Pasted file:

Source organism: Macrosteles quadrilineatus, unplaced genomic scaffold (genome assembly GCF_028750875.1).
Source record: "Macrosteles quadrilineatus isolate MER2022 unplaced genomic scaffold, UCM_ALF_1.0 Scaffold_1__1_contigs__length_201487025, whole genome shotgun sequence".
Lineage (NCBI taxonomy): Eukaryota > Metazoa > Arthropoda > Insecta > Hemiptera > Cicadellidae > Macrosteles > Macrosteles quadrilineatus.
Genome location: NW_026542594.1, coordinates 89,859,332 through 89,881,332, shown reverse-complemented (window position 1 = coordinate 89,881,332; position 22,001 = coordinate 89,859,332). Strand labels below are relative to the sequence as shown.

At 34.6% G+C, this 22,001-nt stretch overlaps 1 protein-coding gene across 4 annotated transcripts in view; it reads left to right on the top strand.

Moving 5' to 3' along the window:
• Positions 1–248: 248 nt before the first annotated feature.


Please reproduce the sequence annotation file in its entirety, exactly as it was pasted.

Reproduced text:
Source organism: Macrosteles quadrilineatus, unplaced genomic scaffold (genome assembly GCF_028750875.1).
Source record: "Macrosteles quadrilineatus isolate MER2022 unplaced genomic scaffold, UCM_ALF_1.0 Scaffold_1__1_contigs__length_201487025, whole genome shotgun sequence".
Lineage (NCBI taxonomy): Eukaryota > Metazoa > Arthropoda > Insecta > Hemiptera > Cicadellidae > Macrosteles > Macrosteles quadrilineatus.
Genome location: NW_026542594.1, coordinates 89,859,332 through 89,881,332, shown reverse-complemented (window position 1 = coordinate 89,881,332; position 22,001 = coordinate 89,859,332). Strand labels below are relative to the sequence as shown.

At 34.6% G+C, this 22,001-nt stretch overlaps 1 protein-coding gene across 4 annotated transcripts in view; it reads left to right on the top strand.

Moving 5' to 3' along the window:
• Positions 1–248: 248 nt before the first annotated feature.